That's Not A Podcasting Mistake - It's A Feature!
To err is human. To really screw things up, it takes a podcaster. With or without a computer. Oopsies happen. Sometimes, leaning into our errors can uncover hidden intentions and creative growth.
We are imperfect beings. It's not an overstatement to say that we would not be the species we are today were it not for mistakes. Mistakes are, quite literally, baked into our DNA.
When a creative person - like a podcaster - makes a mistake, it’s not quite as life-and-death as genetics. Though they might lead to an existential crisis! I know some of the boo-boos I've made as a creative have been really hard on my soul.
But not all mistakes made in the process of making a podcast are bad things. Sometimes, these inadvertent errors can be a gift. To help illustrate that, I’ve chosen 10 completely random examples of probable mistakes that might happen to you as you podcast, along with ways to embrace them as a hidden intention. While I’m reticent to take a “hey, I meant to do that” approach, that’s not a bad mindset to adopt. If you can pull it off.
Publishing Your Podcast Episode On The Wrong Day Or Wrong Time Of Day
This assumes that you have (and you should have) a set schedule of exactly what day and time you publish your episodes. Repetition breeds familiarity, and your core audience quickly begins to expect exactly when they can get your content.
But you can screw that up. I’ve screwed that up. Especially if you're (smartly) working in batch and scheduling episodes far in advance. It’s easy to click the wrong date or time in the publishing system, causing both you and your audience to be surprised to see an episode drop on a random Wednesday afternoon instead of Friday at 2:00p. Oops!
If that happens, it happened. There’s no reliable mechanism to unpublish an episode of a podcast and publish the exact same file again later. So instead of freaking out and beating yourself up over your error, use it an opportunity to learn.
Did the number of accesses to that audio file change compared to other episodes? Did you get more or less feedback from listeners? Did it “feel better” to you to encounter the episode at that unusual time? If the data supports it, you may have stumbled on a better day and time to publish.
Skipping A Plugin In The Mastering Chain
If you're like me, you've a set chain of plugins and filters you apply almost every time you make an episode of your podcast. Even though those are applied much like muscle-memory, you can skip one. Maybe you forgot to add in noise reduction, by way of common example, and didn’t notice until after you published the episode.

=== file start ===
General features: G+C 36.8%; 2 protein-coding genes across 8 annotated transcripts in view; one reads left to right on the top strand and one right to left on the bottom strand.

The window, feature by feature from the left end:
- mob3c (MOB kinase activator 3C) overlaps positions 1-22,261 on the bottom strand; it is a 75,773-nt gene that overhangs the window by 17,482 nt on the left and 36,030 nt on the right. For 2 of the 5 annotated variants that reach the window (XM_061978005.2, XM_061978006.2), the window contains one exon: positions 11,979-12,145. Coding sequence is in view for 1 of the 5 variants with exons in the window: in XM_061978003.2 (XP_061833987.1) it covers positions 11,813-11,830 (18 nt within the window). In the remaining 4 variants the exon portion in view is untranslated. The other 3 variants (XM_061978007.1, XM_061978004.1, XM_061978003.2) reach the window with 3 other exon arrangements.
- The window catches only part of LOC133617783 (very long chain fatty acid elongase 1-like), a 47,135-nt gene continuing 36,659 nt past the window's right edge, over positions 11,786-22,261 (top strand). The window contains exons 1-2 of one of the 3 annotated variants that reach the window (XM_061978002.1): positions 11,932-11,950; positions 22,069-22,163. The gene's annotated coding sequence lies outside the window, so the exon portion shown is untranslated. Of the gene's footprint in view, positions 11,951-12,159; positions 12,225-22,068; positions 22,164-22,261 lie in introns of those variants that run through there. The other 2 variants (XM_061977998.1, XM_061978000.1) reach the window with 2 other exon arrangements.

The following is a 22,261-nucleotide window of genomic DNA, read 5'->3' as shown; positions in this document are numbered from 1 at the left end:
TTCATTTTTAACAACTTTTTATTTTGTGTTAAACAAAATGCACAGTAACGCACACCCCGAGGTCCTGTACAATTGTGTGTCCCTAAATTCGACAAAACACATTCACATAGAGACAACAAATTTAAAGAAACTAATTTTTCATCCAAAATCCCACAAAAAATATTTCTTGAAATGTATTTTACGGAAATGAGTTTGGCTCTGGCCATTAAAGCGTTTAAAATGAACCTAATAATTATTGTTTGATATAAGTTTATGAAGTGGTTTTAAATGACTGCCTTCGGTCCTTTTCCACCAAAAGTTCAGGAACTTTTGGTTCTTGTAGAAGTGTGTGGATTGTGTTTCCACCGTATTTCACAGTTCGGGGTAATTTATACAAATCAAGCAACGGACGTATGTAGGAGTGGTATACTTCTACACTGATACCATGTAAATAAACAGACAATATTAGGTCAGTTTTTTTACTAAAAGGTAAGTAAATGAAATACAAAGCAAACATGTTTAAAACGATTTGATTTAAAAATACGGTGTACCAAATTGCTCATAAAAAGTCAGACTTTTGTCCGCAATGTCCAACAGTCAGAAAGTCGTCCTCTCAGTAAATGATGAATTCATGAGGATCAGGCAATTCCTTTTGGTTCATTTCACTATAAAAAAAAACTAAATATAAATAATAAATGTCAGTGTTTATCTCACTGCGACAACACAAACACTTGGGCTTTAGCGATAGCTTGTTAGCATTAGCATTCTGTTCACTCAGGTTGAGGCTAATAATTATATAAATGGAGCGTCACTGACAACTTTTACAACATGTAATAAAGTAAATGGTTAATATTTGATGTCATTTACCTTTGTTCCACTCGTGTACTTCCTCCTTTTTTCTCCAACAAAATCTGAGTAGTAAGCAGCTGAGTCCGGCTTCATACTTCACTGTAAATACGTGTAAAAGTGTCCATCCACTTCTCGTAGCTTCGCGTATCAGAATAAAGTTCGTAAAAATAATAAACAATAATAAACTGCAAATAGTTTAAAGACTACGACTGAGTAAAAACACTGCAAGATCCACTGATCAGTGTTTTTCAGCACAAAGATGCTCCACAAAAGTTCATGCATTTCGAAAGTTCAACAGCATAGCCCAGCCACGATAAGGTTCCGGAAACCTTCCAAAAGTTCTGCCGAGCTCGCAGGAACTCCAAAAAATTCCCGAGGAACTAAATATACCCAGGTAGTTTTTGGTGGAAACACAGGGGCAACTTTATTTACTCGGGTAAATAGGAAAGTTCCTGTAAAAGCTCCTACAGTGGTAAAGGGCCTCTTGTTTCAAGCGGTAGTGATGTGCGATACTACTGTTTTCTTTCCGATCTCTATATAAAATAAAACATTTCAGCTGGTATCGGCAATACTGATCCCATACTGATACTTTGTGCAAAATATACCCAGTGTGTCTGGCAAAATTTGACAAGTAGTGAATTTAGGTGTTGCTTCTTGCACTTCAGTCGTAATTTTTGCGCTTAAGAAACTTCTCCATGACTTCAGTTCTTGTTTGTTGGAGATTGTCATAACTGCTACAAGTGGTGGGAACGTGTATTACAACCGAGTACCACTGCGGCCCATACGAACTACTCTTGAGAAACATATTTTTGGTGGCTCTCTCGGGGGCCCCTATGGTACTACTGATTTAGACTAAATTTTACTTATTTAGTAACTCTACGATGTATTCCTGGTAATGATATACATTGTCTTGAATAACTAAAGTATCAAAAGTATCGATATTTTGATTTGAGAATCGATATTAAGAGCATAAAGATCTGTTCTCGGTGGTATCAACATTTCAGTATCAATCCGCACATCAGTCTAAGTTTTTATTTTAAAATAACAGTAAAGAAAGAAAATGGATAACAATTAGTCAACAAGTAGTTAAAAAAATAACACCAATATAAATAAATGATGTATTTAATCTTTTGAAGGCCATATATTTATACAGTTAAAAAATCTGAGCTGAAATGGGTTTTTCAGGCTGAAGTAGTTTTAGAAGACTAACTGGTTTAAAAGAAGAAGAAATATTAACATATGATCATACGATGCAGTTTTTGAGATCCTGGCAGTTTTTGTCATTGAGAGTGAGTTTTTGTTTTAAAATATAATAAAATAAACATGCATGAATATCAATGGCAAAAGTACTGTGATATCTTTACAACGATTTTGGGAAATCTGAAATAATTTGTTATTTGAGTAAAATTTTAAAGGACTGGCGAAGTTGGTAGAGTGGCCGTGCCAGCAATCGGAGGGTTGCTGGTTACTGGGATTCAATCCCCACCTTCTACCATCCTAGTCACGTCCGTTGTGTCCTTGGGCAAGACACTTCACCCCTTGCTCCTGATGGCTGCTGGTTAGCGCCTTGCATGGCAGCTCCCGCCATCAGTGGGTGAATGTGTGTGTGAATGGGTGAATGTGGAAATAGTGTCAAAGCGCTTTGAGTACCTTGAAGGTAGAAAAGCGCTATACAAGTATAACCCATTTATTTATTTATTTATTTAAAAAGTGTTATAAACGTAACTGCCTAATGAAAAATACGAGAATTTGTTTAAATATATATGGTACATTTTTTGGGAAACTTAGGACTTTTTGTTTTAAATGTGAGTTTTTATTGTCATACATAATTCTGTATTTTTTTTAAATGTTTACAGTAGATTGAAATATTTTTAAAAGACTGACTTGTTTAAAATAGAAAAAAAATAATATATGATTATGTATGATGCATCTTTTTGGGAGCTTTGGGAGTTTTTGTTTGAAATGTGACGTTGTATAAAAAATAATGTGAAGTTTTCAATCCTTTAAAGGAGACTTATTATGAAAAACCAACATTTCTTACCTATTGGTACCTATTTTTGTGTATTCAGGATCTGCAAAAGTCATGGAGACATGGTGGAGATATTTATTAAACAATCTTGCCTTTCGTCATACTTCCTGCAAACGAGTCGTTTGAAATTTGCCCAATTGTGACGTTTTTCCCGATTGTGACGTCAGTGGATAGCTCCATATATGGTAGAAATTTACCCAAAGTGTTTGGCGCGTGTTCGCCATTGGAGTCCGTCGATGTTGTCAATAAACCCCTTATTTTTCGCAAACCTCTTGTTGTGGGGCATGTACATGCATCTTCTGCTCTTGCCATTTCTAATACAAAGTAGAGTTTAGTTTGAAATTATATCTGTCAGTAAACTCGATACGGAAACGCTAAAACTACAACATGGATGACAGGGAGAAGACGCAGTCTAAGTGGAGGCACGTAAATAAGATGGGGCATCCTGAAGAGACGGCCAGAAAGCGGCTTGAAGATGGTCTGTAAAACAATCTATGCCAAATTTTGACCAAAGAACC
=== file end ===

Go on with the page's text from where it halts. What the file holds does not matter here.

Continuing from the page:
As before, examine the results. Sure, it sounds different (worse?) to you. But did it sound different to your audience? Did someone say, again by way of common example, being able to fully hear the background traffic sounds bleeding in from your window was a nice human touch? Their opinion just might change yours.
Adding/Removing Too Much Space Between Segments
Space, silence, music, and effects have a huge impact on your show. If you’re a careful audio engineer, you spend a lot of time getting each transition just right.
But sometimes, you’re in a hurry. Or you accidentally click and drag a segment out of place, and now the bed music plays for ten full seconds before the VO part announces the next segment. Or maybe you normally have super-long roll-off between segments, but now you have one transition that is super-tight.
Clearly, that change in timing was unintentional, and the episode probably sounds weird, with that one bit sounding quite different than the rest of the program. But ignoring the fact that the edit is different, does it sound good? Did the extended bed music give listeners more time to consider the words spoken before the transition? Did the tighter edit make it flow better and feel “snappier”? And is that change of feeling something you’d never considered, but now that you’ve heard it, it’s worth exploring?
Promoting With A Full-Length Audiogram Instead Of A Clip
Ignoring my skepticism on the demonstrable effectiveness of audiograms for podcasts, many podcasters rely on them as a staple of their promotional process. The tools that make it easy to make an audiogram also make it pretty easy to accidentally make an audiogram out of your entire episode instead of the short clip you had highlighted. And if the social destination you’re publishing on will allow it, your audience might see a 30-minute long audiogram from your show in their timeline.
Check the stats of that post! Did it get more or less engagement? Did you stumble across a new publishing platform that at least some of your audience prefer? Or do you have new content you can upload to longer-form video platforms that helps your show stand apart?
Your Podcast Guest Isn’t A Good Fit For Your Show
Getting the right content out of the right guest is a mix of art, science, and the vagaries of the human brain on any given day. You may very well find yourself with a guest that just doesn’t fit. Maybe they weren’t vetted properly. Maybe they’re just “off” that day. Maybe you’re the one who’s off.